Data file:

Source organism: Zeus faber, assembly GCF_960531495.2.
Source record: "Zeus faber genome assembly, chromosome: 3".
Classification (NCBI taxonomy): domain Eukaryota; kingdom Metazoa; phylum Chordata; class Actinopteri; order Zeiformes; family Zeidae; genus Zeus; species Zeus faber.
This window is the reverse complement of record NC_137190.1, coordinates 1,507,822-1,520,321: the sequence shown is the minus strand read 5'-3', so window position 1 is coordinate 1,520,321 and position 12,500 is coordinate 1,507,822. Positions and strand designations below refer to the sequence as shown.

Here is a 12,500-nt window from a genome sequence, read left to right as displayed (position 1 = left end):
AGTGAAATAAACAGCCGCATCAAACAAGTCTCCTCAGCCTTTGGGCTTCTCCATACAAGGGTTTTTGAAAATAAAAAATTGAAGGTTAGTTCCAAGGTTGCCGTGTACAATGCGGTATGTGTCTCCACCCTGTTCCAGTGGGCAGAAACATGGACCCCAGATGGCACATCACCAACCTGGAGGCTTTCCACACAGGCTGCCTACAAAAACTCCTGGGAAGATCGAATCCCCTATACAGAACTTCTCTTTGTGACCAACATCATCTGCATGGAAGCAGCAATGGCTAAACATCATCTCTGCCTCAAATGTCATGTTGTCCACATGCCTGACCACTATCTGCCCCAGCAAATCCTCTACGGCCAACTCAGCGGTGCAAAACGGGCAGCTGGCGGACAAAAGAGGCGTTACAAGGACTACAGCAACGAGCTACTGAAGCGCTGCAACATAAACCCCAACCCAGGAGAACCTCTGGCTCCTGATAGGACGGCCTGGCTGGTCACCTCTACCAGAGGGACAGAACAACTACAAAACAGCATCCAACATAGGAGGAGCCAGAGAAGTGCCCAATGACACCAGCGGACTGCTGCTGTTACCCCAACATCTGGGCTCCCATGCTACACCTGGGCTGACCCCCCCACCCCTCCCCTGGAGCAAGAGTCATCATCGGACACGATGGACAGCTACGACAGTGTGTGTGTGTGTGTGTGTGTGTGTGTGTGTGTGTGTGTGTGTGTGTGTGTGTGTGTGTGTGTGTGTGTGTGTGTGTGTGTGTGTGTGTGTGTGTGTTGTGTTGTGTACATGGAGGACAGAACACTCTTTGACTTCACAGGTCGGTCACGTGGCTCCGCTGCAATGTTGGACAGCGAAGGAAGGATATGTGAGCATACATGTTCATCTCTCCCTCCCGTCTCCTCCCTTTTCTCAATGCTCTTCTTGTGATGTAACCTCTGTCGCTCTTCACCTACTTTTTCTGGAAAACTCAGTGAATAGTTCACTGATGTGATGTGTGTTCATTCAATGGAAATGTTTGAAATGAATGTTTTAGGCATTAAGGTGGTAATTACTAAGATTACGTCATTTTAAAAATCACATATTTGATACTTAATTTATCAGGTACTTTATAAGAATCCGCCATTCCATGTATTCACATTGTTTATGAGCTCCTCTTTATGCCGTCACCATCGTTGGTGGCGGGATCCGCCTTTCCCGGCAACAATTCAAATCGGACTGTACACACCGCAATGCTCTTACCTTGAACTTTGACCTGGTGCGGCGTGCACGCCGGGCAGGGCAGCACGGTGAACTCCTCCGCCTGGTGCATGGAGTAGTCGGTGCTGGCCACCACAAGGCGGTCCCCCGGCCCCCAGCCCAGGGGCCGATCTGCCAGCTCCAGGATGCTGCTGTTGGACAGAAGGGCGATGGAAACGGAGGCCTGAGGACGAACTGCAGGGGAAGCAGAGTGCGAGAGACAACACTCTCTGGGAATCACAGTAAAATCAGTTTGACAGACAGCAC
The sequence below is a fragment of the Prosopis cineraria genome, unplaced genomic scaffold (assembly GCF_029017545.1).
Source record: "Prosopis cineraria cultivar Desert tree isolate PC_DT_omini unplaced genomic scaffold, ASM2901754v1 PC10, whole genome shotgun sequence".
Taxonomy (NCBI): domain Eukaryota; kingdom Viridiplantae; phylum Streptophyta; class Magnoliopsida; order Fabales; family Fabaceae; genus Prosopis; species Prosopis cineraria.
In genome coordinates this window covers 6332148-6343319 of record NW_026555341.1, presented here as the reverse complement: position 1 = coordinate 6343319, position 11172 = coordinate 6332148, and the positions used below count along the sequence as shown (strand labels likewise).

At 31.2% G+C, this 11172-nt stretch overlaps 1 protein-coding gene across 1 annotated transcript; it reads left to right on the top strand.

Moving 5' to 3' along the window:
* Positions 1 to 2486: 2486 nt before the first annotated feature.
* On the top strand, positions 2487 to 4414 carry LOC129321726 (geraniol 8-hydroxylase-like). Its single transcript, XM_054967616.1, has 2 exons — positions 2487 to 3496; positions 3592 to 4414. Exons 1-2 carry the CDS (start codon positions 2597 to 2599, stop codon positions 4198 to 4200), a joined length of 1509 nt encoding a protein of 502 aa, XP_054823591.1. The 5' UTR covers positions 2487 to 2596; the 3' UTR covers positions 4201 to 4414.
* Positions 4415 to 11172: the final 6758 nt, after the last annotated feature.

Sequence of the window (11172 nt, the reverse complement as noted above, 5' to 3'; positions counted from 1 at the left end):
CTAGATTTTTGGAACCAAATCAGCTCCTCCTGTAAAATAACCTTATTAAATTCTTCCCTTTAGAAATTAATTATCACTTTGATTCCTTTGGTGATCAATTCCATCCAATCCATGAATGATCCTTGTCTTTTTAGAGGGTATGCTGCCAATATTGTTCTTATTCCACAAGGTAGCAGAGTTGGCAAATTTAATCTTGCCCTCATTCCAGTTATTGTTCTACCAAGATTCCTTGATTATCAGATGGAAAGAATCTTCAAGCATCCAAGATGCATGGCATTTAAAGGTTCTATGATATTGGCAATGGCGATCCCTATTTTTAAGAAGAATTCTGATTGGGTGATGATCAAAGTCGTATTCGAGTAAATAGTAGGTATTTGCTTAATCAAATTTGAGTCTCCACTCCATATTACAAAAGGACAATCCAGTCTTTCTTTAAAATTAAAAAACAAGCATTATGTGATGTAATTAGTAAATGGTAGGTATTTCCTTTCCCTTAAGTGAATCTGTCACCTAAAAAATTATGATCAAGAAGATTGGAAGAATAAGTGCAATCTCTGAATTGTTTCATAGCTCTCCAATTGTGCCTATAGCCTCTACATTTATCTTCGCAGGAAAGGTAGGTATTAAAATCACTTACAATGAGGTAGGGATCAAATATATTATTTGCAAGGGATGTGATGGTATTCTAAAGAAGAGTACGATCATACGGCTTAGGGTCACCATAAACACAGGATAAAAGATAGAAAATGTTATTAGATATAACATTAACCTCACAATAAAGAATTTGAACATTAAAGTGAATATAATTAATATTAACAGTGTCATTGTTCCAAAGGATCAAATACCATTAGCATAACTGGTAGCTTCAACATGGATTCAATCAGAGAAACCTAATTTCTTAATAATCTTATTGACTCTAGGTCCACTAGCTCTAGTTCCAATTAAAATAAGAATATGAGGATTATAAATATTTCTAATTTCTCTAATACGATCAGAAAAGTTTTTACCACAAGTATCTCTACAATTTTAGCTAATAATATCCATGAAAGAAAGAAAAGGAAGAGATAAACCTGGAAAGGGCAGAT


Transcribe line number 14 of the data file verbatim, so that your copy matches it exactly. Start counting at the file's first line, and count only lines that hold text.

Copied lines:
* On the top strand, positions 2487 to 4414 carry LOC129321726 (geraniol 8-hydroxylase-like). Its single transcript, XM_054967616.1, has 2 exons — positions 2487 to 3496; positions 3592 to 4414. Exons 1-2 carry the CDS (start codon positions 2597 to 2599, stop codon positions 4198 to 4200), a joined length of 1509 nt encoding a protein of 502 aa, XP_054823591.1. The 5' UTR covers positions 2487 to 2596; the 3' UTR covers positions 4201 to 4414.